5-year-old battles cancer with basketball community behind her

Loos family receives support through tweets, texts and T-shirts as daughter Rhyan fights neuroblastoma.

Missouri Tigers men’s basketball coaches have a discussion during a scrimmage Oct. 15 at Hearnes Center. The coaching staff wore shirts with #RallyForRhyan printed on them in support of assistant coach Brad Loos’ daughter Rhyan Loos.

Something was different at the Oct. 15 Missouri men’s basketball media session. When you looked over at coach Kim Anderson, the change was clear.

There, past his head, in black and gold letters, was a phrase already spreading on social media: “#RallyForRhyan.”

With the letters behind him, Anderson publically addressed the team tragedy in person for the first time. Rhyan is Rhyan Loos, the daughter of assistant coach Brad Loos. The rally is for her fight against neuroblastoma.

The ‘C’ word.

Just as Loos had been absent from the sidelines, the bubbly five-year-old who senior center Ryan Rosburg knew as “the life of the party” was missing from team gatherings. There was no one to steal the attention.

"A week ago, she was playing in the cul-de-sac with her friends. Today, she's fighting cancer,” Anderson said. “We certainly support the family and are trying to do everything we can to help. Probably the main thing to do is pray."

But much more than praying has already been done.

After the first public introduction of #RallyForRhyan at media day, the hashtag has spread far beyond Mizzou’s own teams and organizations, from the St. Louis Cardinals to the Tennessee Titans and rival Southeastern Conference school Georgia.

Outside the realm of social media, #RallyForRhyan T-shirts are for sale on the Blue Cotton website for $23.50. On Oct. 29, the Missouri Scholarship Fund will host the “Hoops Fest Costumes and Cocktails.” Both will raise proceeds and awareness for Rhyan.

A page entitled “Rally for Ryan Loos” was launched Oct. 12 on the crowdsourcing site GoFundMe with information on the five-year-old’s case, where updates on her condition have been posted.

“We are on day (three) of chemo and things are going well,” reads the third update, added last week. “Feels good to finally be able to fight back against cancer. Rhyan is a tough, stubborn little girl and there is no doubt that she will win this fight. Thank you so much to everyone who has helped us with this fight. We truly are blessed beyond compare.”

The virtual charity’s goal was set at $50,000. Just two weeks later, the fundraiser is over halfway there.

The team has taken the cause into their own hands as well.

At the Our Lady of Lourdes Catholic School, Anderson and the players visited Rhyan's class, baskets in hand. In the chapel, they handed out black and gold bracelets embossed with the phrase they’d come to know too well.

Freshman forward Kevin Puryear walked around before practice last week in all-white Nikes with the slogan written on them in black permanent marker. For the players, the phrase is more than just a jumble of letters, and the announcement was no less eye-opening.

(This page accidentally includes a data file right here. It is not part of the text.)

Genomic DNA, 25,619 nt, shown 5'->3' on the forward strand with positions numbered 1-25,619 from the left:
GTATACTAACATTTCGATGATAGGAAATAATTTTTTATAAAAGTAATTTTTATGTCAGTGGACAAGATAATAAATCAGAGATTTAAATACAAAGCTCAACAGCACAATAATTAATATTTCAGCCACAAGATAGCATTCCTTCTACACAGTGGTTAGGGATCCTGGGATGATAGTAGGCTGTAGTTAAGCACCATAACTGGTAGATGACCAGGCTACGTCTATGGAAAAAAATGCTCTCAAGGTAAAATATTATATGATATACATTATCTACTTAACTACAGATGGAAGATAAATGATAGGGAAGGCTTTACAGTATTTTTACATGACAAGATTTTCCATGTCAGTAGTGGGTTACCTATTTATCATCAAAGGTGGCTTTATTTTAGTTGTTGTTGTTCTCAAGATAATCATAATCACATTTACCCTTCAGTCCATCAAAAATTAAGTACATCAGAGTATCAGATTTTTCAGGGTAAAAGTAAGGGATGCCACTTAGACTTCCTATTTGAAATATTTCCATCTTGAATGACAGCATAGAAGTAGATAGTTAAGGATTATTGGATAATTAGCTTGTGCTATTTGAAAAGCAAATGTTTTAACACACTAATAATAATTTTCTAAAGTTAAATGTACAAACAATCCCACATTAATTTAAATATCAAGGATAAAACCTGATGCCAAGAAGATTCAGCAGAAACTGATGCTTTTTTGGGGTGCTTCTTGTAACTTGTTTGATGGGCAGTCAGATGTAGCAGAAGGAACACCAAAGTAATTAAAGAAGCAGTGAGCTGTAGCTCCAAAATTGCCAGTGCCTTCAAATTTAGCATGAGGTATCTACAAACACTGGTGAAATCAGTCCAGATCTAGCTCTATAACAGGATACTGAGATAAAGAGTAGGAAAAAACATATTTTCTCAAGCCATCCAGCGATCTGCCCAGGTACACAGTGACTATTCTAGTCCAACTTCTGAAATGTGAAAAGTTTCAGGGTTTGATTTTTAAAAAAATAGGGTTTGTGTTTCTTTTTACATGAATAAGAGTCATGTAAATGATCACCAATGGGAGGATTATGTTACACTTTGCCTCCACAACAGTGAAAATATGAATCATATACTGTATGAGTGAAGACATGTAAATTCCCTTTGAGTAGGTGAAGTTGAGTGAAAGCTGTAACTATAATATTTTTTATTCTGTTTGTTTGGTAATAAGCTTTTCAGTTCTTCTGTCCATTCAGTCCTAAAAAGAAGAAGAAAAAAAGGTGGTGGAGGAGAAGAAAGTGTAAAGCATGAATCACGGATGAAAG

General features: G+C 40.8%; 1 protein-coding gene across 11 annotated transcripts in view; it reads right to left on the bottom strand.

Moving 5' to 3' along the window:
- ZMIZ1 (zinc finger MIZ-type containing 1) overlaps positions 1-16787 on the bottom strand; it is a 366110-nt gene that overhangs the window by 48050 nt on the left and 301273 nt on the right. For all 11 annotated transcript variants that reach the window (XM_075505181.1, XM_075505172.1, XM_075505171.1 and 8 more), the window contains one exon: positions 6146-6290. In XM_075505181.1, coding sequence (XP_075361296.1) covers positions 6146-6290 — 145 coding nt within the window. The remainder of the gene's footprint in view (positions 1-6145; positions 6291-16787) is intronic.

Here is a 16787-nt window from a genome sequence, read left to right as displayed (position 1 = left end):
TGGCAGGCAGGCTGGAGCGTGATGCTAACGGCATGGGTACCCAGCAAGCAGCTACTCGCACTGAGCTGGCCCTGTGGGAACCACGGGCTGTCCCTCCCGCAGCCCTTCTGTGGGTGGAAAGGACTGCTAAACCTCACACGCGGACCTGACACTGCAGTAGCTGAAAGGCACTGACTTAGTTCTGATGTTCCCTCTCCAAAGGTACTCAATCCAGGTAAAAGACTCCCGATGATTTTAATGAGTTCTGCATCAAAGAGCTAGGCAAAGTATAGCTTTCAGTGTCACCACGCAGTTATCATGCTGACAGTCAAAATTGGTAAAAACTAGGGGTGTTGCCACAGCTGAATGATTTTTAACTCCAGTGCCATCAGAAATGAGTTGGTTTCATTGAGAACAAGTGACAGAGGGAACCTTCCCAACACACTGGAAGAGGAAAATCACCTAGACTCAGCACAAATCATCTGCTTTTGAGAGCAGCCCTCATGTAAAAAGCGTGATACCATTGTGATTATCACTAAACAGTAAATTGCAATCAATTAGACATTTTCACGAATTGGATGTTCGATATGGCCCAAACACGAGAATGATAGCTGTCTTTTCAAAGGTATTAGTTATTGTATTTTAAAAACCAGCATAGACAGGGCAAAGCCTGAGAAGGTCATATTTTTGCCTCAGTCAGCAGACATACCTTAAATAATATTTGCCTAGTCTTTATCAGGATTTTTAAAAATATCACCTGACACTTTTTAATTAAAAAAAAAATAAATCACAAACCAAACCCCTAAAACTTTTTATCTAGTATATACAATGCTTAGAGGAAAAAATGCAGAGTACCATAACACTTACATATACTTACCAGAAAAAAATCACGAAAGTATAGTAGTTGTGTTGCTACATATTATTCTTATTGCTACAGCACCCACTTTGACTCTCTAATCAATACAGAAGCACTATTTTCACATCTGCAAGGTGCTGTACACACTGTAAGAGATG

“It’s just so sad to see something like that happen, especially to someone you know,” Rosburg said. “It hurts. And it puts things in perspective. The day I found out, I came to practice; I had just had a test and was up most of the night and just not wanting to be here. And then I heard about this and was like, my problems really don’t mean anything compared to this.”

One of Rhyan’s biggest supporters is at the top. After 14 years together, Anderson continues to show support for the Loos family, including being flexible with Brad Loos.

"I've told Brad that the most important thing for him is to take care of his family,” Anderson said. “When he feels ready if he wants to come back and coach tomorrow, that's fine. If he wants to wait a month, that's fine. Whatever he needs and whatever his family needs is fine."

Rhyan completed her first round of chemotherapy Oct. 20. The next is scheduled for Nov. 9, Brad Loos said on Twitter.

Despite the early success, the community knows the road to recovery is a tough one. The team has planned accordingly.

"The Loos family is in for a long journey ahead with the amount of medical care and treatment needed for a special member of the Mizzou men's basketball family, Rhyan,” Anderson said in a press release. “Our program continues to offer our support to Brad, Jen, Brady, Rhyan and Charli. Right now, basketball is secondary and Rhyan's health is most important. My family and I will contribute and help in whatever way possible to positively impact Rhyan's recovery, and I ask that others that are able to please consider doing the same."

How to help: If you would like to donate to the “Rally for Rhyan” account, you can do so at any of the 16 branches of the Central Bank of Boone County. To learn more about how you can help, visit https://www.gofundme.com/gg6753c8 or buy a #RallyforRhyan T-shirt at http://www.bluecotton.com/campaigns/rallyforrhyan.

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